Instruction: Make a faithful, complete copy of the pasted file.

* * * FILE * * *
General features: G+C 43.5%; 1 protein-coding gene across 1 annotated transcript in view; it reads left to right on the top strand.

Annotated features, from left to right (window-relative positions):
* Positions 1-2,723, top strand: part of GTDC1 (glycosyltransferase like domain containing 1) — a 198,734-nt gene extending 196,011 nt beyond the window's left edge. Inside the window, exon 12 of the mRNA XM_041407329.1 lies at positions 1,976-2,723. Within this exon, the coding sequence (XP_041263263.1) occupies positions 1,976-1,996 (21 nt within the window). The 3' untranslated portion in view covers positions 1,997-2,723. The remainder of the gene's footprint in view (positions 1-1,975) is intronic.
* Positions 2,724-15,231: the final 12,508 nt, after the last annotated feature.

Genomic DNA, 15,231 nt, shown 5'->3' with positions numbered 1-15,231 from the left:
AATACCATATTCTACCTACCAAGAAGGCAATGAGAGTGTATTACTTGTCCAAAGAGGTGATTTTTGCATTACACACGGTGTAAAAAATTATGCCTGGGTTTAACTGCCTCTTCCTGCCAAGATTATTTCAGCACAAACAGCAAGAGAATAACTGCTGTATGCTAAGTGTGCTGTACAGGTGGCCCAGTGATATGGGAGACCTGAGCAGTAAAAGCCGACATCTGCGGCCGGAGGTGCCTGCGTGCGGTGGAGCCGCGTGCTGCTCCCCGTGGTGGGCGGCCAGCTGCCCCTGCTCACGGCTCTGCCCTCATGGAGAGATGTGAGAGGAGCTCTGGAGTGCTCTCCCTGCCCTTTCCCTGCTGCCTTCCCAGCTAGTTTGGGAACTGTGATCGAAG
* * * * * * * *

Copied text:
General features: G+C 43.5%; 1 protein-coding gene across 1 annotated transcript in view; it reads left to right on the top strand.

Annotated features, from left to right (window-relative positions):
* Positions 1-2,723, top strand: part of GTDC1 (glycosyltransferase like domain containing 1) — a 198,734-nt gene extending 196,011 nt beyond the window's left edge. Inside the window, exon 12 of the mRNA XM_041407329.1 lies at positions 1,976-2,723. Within this exon, the coding sequence (XP_041263263.1) occupies positions 1,976-1,996 (21 nt within the window). The 3' untranslated portion in view covers positions 1,997-2,723. The remainder of the gene's footprint in view (positions 1-1,975) is intronic.
* Positions 2,724-15,231: the final 12,508 nt, after the last annotated feature.

Genomic DNA, 15,231 nt, shown 5'->3' with positions numbered 1-15,231 from the left:
AATACCATATTCTACCTACCAAGAAGGCAATGAGAGTGTATTACTTGTCCAAAGAGGTGATTTTTGCATTACACACGGTGTAAAAAATTATGCCTGGGTTTAACTGCCTCTTCCTGCCAAGATTATTTCAGCACAAACAGCAAGAGAATAACTGCTGTATGCTAAGTGTGCTGTACAGGTGGCCCAGTGATATGGGAGACCTGAGCAGTAAAAGCCGACATCTGCGGCCGGAGGTGCCTGCGTGCGGTGGAGCCGCGTGCTGCTCCCCGTGGTGGGCGGCCAGCTGCCCCTGCTCACGGCTCTGCCCTCATGGAGAGATGTGAGAGGAGCTCTGGAGTGCTCTCCCTGCCCTTTCCCTGCTGCCTTCCCAGCTAGTTTGGGAACTGTGATCGAAG